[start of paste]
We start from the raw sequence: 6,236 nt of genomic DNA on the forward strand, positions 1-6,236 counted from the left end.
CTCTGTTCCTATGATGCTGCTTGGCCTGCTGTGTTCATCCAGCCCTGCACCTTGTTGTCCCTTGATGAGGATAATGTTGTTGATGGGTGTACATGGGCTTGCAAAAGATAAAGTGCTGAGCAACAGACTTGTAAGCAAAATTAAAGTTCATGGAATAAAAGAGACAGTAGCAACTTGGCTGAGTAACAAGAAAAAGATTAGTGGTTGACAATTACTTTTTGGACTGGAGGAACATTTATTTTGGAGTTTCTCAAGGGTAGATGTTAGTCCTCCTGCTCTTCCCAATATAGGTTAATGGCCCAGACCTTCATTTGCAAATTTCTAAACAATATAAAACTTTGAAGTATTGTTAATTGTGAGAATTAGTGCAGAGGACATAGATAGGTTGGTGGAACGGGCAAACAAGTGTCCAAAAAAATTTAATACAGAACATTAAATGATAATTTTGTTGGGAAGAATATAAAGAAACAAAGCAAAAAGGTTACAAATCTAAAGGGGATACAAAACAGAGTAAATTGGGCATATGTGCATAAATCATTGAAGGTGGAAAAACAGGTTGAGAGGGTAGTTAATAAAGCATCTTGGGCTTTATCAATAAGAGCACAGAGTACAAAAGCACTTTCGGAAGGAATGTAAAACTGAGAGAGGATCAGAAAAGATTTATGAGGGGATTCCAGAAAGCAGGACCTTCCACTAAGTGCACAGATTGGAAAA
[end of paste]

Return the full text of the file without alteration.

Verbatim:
We start from the raw sequence: 6,236 nt of genomic DNA on the forward strand, positions 1-6,236 counted from the left end.
CTCTGTTCCTATGATGCTGCTTGGCCTGCTGTGTTCATCCAGCCCTGCACCTTGTTGTCCCTTGATGAGGATAATGTTGTTGATGGGTGTACATGGGCTTGCAAAAGATAAAGTGCTGAGCAACAGACTTGTAAGCAAAATTAAAGTTCATGGAATAAAAGAGACAGTAGCAACTTGGCTGAGTAACAAGAAAAAGATTAGTGGTTGACAATTACTTTTTGGACTGGAGGAACATTTATTTTGGAGTTTCTCAAGGGTAGATGTTAGTCCTCCTGCTCTTCCCAATATAGGTTAATGGCCCAGACCTTCATTTGCAAATTTCTAAACAATATAAAACTTTGAAGTATTGTTAATTGTGAGAATTAGTGCAGAGGACATAGATAGGTTGGTGGAACGGGCAAACAAGTGTCCAAAAAAATTTAATACAGAACATTAAATGATAATTTTGTTGGGAAGAATATAAAGAAACAAAGCAAAAAGGTTACAAATCTAAAGGGGATACAAAACAGAGTAAATTGGGCATATGTGCATAAATCATTGAAGGTGGAAAAACAGGTTGAGAGGGTAGTTAATAAAGCATCTTGGGCTTTATCAATAAGAGCACAGAGTACAAAAGCACTTTCGGAAGGAATGTAAAACTGAGAGAGGATCAGAAAAGATTTATGAGGGGATTCCAGAAAGCAGGACCTTCCACTAAGTGCACAGATTGGAAAA